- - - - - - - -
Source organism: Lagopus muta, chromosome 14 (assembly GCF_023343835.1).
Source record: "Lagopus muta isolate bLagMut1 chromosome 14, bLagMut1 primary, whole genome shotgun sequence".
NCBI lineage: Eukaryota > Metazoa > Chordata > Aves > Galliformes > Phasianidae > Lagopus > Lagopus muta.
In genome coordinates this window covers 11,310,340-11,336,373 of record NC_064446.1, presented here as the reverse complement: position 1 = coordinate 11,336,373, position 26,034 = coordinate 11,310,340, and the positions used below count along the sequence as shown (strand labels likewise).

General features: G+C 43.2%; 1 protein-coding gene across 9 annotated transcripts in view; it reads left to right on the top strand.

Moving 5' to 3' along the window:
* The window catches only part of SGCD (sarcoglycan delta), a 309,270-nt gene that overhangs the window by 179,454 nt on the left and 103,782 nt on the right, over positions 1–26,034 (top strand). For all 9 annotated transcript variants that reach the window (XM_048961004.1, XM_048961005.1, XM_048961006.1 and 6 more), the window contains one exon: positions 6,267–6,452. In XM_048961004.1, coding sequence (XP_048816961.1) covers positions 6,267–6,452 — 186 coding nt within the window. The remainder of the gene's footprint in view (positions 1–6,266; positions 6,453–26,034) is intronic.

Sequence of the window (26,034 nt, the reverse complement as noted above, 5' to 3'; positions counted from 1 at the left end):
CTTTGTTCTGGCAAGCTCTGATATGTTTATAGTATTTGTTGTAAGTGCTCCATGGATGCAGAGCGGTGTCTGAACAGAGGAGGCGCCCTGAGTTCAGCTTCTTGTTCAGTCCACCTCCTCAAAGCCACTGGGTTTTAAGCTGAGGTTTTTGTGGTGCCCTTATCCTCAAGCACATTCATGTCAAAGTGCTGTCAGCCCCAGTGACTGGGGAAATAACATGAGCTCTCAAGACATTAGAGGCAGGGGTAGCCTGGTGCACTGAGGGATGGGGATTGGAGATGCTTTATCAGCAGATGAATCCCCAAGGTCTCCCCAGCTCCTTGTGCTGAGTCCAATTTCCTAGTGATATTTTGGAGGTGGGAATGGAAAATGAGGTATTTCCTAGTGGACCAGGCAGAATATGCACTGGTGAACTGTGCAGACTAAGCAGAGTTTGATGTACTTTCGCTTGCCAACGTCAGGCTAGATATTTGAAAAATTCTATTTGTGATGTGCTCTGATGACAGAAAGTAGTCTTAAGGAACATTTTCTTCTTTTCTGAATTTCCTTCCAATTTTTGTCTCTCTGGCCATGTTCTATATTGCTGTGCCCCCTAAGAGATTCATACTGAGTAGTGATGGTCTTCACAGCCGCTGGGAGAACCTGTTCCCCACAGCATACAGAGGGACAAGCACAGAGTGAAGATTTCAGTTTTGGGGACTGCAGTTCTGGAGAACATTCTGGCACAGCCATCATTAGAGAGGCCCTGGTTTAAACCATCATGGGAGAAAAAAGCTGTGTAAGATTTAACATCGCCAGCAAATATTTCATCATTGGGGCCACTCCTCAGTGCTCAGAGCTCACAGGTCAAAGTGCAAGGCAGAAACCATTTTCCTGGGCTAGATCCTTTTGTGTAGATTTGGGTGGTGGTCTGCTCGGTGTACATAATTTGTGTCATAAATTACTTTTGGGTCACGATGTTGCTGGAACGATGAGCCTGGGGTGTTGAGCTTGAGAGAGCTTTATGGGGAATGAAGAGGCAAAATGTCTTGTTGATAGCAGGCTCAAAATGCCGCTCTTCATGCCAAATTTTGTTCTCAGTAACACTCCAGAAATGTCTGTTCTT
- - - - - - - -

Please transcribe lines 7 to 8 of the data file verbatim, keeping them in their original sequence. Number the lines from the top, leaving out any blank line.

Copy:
* The window catches only part of SGCD (sarcoglycan delta), a 309,270-nt gene that overhangs the window by 179,454 nt on the left and 103,782 nt on the right, over positions 1–26,034 (top strand). For all 9 annotated transcript variants that reach the window (XM_048961004.1, XM_048961005.1, XM_048961006.1 and 6 more), the window contains one exon: positions 6,267–6,452. In XM_048961004.1, coding sequence (XP_048816961.1) covers positions 6,267–6,452 — 186 coding nt within the window. The remainder of the gene's footprint in view (positions 1–6,266; positions 6,453–26,034) is intronic.

Sequence of the window (26,034 nt, the reverse complement as noted above, 5' to 3'; positions counted from 1 at the left end):